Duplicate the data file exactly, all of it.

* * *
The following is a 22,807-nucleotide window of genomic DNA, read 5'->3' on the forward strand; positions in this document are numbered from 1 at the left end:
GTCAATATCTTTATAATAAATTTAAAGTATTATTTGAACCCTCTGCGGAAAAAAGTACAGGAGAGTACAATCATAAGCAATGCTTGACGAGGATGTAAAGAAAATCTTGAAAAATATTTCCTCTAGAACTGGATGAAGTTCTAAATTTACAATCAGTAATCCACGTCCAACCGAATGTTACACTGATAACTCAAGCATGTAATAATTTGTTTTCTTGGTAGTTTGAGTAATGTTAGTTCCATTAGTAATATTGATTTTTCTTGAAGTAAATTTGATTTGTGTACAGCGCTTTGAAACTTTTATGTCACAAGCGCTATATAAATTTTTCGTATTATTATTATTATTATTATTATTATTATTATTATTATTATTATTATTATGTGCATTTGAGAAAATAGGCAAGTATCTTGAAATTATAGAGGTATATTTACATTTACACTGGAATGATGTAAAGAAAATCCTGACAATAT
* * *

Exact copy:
The following is a 22,807-nucleotide window of genomic DNA, read 5'->3' on the forward strand; positions in this document are numbered from 1 at the left end:
GTCAATATCTTTATAATAAATTTAAAGTATTATTTGAACCCTCTGCGGAAAAAAGTACAGGAGAGTACAATCATAAGCAATGCTTGACGAGGATGTAAAGAAAATCTTGAAAAATATTTCCTCTAGAACTGGATGAAGTTCTAAATTTACAATCAGTAATCCACGTCCAACCGAATGTTACACTGATAACTCAAGCATGTAATAATTTGTTTTCTTGGTAGTTTGAGTAATGTTAGTTCCATTAGTAATATTGATTTTTCTTGAAGTAAATTTGATTTGTGTACAGCGCTTTGAAACTTTTATGTCACAAGCGCTATATAAATTTTTCGTATTATTATTATTATTATTATTATTATTATTATTATTATTATTATTATTATGTGCATTTGAGAAAATAGGCAAGTATCTTGAAATTATAGAGGTATATTTACATTTACACTGGAATGATGTAAAGAAAATCCTGACAATAT